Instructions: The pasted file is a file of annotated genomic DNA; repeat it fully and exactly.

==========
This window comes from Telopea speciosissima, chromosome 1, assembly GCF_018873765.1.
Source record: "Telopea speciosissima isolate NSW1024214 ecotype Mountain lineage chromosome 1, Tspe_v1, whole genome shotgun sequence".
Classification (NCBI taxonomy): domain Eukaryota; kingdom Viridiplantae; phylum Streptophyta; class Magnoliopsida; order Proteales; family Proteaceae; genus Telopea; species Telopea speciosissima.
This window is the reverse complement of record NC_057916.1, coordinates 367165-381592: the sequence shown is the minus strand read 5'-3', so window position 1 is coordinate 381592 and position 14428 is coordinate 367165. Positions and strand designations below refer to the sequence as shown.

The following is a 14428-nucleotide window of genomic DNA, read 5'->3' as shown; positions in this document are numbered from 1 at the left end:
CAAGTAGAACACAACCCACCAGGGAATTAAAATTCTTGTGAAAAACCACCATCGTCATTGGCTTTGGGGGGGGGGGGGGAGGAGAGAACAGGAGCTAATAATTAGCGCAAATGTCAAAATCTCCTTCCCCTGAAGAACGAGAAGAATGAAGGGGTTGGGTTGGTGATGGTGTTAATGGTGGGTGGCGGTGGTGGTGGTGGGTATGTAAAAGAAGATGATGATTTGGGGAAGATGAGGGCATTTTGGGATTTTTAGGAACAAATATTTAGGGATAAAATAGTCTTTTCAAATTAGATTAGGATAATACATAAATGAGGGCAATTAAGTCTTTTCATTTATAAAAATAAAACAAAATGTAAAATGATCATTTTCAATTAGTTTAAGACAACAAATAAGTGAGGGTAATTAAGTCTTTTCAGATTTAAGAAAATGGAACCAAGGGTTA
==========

This window comes from Telopea speciosissima, chromosome 1, assembly GCF_018873765.1.
Source record: "Telopea speciosissima isolate NSW1024214 ecotype Mountain lineage chromosome 1, Tspe_v1, whole genome shotgun sequence".
Classification (NCBI taxonomy): domain Eukaryota; kingdom Viridiplantae; phylum Streptophyta; class Magnoliopsida; order Proteales; family Proteaceae; genus Telopea; species Telopea speciosissima.
This window is the reverse complement of record NC_057916.1, coordinates 367165-381592: the sequence shown is the minus strand read 5'-3', so window position 1 is coordinate 381592 and position 14428 is coordinate 367165. Positions and strand designations below refer to the sequence as shown.

The following is a 14428-nucleotide window of genomic DNA, read 5'->3' as shown; positions in this document are numbered from 1 at the left end:
CAAGTAGAACACAACCCACCAGGGAATTAAAATTCTTGTGAAAAACCACCATCGTCATTGGCTTTGGGGGGGGGGGGGGAGGAGAGAACAGGAGCTAATAATTAGCGCAAATGTCAAAATCTCCTTCCCCTGAAGAACGAGAAGAATGAAGGGGTTGGGTTGGTGATGGTGTTAATGGTGGGTGGCGGTGGTGGTGGTGGGTATGTAAAAGAAGATGATGATTTGGGGAAGATGAGGGCATTTTGGGATTTTTAGGAACAAATATTTAGGGATAAAATAGTCTTTTCAAATTAGATTAGGATAATACATAAATGAGGGCAATTAAGTCTTTTCATTTATAAAAATAAAACAAAATGTAAAATGATCATTTTCAATTAGTTTAAGACAACAAATAAGTGAGGGTAATTAAGTCTTTTCAGATTTAAGAAAATGGAACCAAGGGTTA